2

I had a debate with a work mate regarding the following code as to which one of it would be the better practice:

My code (in pseudo):

var A = <precondition either TRUE or FALSE>;
var B;
if(A)
{
    // some other multi-line, complex computation based on A=TRUE
    B = <value fetched from JsonElement .GetProperty("C");>
}
else
{
    B = <value fetched from JsonElement .GetProperty("D");>
}

var E = B; // B is carried forward based on the condition

Their code:

var A = <precondition either TRUE or FALSE>;
var B = A ? <value fetched from JsonElement .GetProperty("C") 
        : <value fetched from JsonElement .GetProperty("D");
if(A)
{
    // some other multi-line, complex computation based on A=TRUE
}

var E = B;

My view was their usage of the ternary operator is essentially a shorthand of the IF condition that followed and that it is pretty much a duplication where we could consolidate the logic we need to work out into a single conditional operator, but they were persistent it was not and that the usage of ternary operator is better for the sake of brevity and readability.

Could anyone shed some light here as to what the best practice would look like? Duplicating a conditional operator for cleaner code or having a simple consolidated if/else condition?

Thanks!

5
  • 2
    I do not think there is a single correct answer. I tend to prefer the terniary operator for short code, but for anything long or complex it tend to become difficult to read. You might also consider a switch expression as a third option.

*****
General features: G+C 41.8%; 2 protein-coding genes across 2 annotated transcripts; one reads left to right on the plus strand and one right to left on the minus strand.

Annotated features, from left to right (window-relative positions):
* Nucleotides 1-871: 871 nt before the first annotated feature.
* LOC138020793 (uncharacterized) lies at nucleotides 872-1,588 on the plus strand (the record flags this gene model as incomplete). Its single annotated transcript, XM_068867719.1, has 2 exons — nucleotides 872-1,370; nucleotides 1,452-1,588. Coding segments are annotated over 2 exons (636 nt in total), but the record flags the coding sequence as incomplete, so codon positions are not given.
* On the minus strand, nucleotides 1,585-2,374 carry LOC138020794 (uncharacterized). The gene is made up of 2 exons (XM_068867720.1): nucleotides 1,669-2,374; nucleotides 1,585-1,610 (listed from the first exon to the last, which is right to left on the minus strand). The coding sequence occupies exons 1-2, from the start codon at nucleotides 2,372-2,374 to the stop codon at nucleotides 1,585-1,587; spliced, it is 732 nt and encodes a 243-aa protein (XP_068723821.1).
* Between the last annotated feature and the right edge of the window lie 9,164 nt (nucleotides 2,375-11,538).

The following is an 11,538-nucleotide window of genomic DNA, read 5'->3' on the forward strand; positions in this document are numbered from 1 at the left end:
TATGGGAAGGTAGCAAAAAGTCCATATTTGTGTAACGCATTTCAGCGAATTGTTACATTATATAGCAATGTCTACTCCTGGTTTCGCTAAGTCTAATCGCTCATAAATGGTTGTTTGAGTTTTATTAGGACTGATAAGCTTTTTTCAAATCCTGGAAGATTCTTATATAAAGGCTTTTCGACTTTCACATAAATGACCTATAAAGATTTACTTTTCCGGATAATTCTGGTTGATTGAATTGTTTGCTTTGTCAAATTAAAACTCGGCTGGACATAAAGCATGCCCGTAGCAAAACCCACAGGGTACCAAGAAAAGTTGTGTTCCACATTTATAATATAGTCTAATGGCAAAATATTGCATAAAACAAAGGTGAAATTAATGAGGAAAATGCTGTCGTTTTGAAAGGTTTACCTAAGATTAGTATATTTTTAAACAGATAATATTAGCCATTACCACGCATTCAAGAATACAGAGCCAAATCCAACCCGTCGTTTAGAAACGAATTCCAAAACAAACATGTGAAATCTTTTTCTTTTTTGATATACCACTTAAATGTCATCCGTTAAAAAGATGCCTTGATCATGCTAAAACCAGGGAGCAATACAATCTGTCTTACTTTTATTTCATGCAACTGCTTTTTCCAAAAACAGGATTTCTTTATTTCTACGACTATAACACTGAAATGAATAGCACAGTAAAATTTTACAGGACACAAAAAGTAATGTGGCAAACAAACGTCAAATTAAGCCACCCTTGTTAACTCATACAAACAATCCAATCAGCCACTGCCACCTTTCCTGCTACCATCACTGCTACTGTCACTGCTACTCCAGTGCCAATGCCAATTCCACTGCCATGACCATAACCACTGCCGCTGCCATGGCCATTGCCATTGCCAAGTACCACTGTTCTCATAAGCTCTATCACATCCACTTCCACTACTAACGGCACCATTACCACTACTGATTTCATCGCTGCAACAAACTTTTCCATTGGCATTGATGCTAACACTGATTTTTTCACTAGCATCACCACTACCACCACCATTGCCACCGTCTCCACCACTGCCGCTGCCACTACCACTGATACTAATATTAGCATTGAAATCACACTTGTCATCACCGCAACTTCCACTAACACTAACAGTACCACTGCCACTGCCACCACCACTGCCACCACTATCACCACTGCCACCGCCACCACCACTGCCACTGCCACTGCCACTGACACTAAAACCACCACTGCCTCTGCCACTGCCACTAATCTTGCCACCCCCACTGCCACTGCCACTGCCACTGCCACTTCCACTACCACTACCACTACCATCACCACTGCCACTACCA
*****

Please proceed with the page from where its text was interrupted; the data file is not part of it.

– JonasH
    Commented Dec 1, 2022 at 13:24
  • Thanks JonasH. I figured this is more about individual preference than a 'single best approach'. I didn't opt to consider a switch operation because we were only ever going to have A and A' conditions, nothing further
    – Chams
    Commented Dec 1, 2022 at 14:08
  • Is fetching values from JsonElement a heavy computational task? Couldn't you simply initiate B as <value fetched from JsonElement .GetProperty("D") and remove the else?
    – Laiv
    Commented Dec 1, 2022 at 14:43
  • "We were only ever going to have A and A' conditions, nothing further" -- I've heard that a few times before.
    – GHP
    Commented Dec 1, 2022 at 21:45
  • 2
    This is too vague to make a judgment call on. A more concrete example would be helpful.
    – Flater
    Commented Dec 1, 2022 at 22:59

3 Answers 3

7

I don't like both versions. Instead, I would prefer some code like

   B = <value fetched from JsonElement .GetProperty(A ? "C" :"D");>

or maybe

key = A ? "C" :"D"`;
B = <value fetched from JsonElement .GetProperty(key);

The duplication I would avoid here is not the duplicate test for A. The real problem shows up when one duplicates lines like this one:

  B = <some complex expression which differs only slightly on A>

Having a complex expression twice in code is far more error prone than having a test for a boolean twice.